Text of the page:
The Companies Act 2008 provides in sections 128-155 (Chapter 6) for ‘business rescue and compromise with creditors’, which deals primarily with the ‘business rescue’ of companies. The compromise mechanism, contained in section 155, is distinct from the sections dealing with business rescue, which provide for a fairly comprehensive procedure for ultimately developing and implementing a plan to rescue the company from its financial distress under the supervision of a business rescue practitioner. Section 155, on the other hand, provides for the restructuring of the financial affairs of a company without the involvement of a business rescue practitioner, allowing a company to propose a compromise or arrangement to its creditors in a form that is almost identical to a business rescue plan.

Unlike business rescue, the idea of entering into a compromise or arrangement with creditors is not new to South African company law. The Companies Act 1973 provided for two mechanisms for this kind of informal restructuring – a ‘compromise’ and an ‘arrangement’.  Although the former process had a narrower meaning than the latter technically speaking, the distinction was often blurred when the two were combined in a so-called ‘scheme of arrangement’.  To properly understand the utility of the new section 155 compromise, one must consider the historical background to the concept of compromise in this context, and the way in which both of these two mechanisms were applied under the previous legislation.  Although the Companies Act 2008 does not distinguish the concepts ‘compromise’ and ‘arrangement’, it should not be assumed that the Act intended to change the mechanisms entirely – particularly where they still have practical utility – and furthermore, the objects of the Act require that the new versions of these two creatures be interpreted in a way that achieves ‘the efficient rescue and recovery of financially distressed companies’ (see s 7(k) in particular).

Under section 311 of the Companies Act 1973, it was possible for a company to restructure its financial affairs by way of a compromise or scheme of arrangement with either its creditors or members.  Where a compromise was entered into with creditors, there were numerous applications to court require, and the process thus become both costly and cumbersome in practice.  Since there was no automatic moratorium available under the Companies Act 1973, a moratorium against enforcement of claims would have to have been achieved by obtaining an order of provisional liquidation to hold the creditors at bay while renegotiating contractual obligations.

The Companies Act 2008 still allows for both compromises and ‘arrangements’, but the latter are only possible between the company and holders of any class of securities, and only where the company in question is neither under business rescue or liquidation.  Where a company finds itself in financial distress, therefore, it would seem that it will have only two options: filing for business rescue and appointing a business rescue practitioner, or entering into a restructuring agreement by way of the section 155 compromise with creditors.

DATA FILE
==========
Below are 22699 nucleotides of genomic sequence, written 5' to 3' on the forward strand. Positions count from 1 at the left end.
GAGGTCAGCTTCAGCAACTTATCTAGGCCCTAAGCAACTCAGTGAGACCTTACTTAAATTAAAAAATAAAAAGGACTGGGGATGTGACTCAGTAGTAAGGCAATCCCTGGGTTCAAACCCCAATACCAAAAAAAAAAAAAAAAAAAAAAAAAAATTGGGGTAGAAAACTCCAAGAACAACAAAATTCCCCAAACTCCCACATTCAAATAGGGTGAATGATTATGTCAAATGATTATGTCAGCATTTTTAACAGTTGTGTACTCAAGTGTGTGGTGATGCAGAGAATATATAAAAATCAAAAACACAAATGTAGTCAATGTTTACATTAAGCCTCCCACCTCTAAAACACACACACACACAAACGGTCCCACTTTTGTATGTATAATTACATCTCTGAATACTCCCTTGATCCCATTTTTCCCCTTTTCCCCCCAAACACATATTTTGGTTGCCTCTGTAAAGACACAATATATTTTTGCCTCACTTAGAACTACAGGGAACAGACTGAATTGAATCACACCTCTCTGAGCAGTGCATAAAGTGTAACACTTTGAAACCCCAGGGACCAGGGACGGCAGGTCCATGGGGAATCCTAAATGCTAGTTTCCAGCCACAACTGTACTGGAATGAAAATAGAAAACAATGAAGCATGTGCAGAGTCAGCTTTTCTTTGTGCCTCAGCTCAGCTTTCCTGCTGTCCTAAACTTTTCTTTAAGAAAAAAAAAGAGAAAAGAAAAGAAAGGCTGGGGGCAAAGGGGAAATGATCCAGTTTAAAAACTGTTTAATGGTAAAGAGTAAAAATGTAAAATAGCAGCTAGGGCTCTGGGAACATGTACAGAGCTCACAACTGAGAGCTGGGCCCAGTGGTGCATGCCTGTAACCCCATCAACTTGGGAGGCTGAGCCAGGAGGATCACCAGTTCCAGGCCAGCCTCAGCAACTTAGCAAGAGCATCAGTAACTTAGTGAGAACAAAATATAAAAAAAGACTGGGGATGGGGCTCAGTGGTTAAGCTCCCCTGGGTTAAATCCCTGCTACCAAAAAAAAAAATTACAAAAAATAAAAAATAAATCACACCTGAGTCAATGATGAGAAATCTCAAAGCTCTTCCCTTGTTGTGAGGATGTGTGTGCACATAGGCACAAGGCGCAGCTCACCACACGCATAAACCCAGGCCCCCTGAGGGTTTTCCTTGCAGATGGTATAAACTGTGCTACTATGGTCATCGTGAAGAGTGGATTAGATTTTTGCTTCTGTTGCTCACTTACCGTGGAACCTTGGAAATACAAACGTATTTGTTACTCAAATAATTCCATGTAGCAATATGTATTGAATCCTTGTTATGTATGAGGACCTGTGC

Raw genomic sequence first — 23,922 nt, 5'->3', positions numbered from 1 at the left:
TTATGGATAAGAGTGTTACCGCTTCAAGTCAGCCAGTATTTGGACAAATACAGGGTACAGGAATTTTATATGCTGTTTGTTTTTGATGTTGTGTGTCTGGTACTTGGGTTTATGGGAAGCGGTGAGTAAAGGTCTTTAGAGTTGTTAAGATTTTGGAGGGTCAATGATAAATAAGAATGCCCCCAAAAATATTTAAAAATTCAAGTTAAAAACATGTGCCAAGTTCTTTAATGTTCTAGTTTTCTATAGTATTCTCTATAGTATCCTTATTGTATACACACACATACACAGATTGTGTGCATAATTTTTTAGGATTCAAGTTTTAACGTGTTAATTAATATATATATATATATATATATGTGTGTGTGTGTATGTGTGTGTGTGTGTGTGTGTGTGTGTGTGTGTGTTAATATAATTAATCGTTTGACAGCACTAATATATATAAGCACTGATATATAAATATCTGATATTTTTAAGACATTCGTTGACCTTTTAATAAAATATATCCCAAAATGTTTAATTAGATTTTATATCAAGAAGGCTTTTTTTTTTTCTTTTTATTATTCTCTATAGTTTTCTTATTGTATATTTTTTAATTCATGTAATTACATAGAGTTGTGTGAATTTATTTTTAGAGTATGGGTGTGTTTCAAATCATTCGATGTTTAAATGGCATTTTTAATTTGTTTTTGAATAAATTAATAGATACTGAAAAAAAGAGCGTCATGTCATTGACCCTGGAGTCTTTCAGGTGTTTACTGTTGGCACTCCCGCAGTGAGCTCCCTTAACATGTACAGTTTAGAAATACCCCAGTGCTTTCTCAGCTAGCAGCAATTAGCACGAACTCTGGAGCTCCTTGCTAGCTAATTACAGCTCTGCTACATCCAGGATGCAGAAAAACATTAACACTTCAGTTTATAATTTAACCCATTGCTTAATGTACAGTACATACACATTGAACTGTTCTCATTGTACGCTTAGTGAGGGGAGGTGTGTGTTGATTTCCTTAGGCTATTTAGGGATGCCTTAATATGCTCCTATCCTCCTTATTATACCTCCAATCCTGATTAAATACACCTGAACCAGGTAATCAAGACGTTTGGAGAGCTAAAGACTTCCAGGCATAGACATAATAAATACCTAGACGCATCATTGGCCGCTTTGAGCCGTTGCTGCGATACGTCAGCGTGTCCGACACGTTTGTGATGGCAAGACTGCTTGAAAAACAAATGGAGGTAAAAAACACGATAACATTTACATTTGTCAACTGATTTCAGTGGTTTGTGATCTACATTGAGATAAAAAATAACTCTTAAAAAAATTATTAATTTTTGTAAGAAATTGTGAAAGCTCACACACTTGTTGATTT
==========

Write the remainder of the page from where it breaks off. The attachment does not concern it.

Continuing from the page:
The compromise mechanism envisaged provides for what is in substance a business rescue plan to be proposed without by the company itself rather than a business rescue practitioner (as would be the case in ordinary ‘business rescue’).  As a more streamlined procedure that allows the debtor to remain entirely in possessions and not comply with fairly onerous formalities relating to notice periods and calling of meetings, it shows promise in principle, but lacks in certain material respects.

Although it is submitted that separate meetings must be held in respect of each class or creditors when approving the plan, section 155 does not make it clear whether approval must be obtained at a single meeting of creditors, or by separate meetings of each class.  Furthermore, where it is not certain that a 75% majority will support the proposal, it would not be advisable to pursue a section 155 compromise instead of filing for business rescue; this high threshold may obstruct the compromise from achieving the object of successfully rescuing financially distressed companies where relatively few creditors are uncooperative.  A financially distressed company may also prefer to make use of business rescue (rather than enter into a compromise with creditors) would be the fact that section 155 does not provide for a moratorium to protect the company from claims of creditors during the period of renegotiation, and – like under the Companies Act 1973 – the compromise procedure is also  available to a company under liquidation.

For a more comprehensive treatment of this topic, see Hans Klopper & Richard S Bradstreet ‘Averting Liquidations With Business Rescue: Does Section 155 Place The Bar Too High?’ 2014 (3) Stellenbosch Law Review.

This article is a general information sheet and should not be used or relied on as legal or other professional advice. No liability can be accepted for any errors or omissions nor for any loss or damage arising from reliance upon any information herein. Always contact your legal adviser for specific and detailed advice.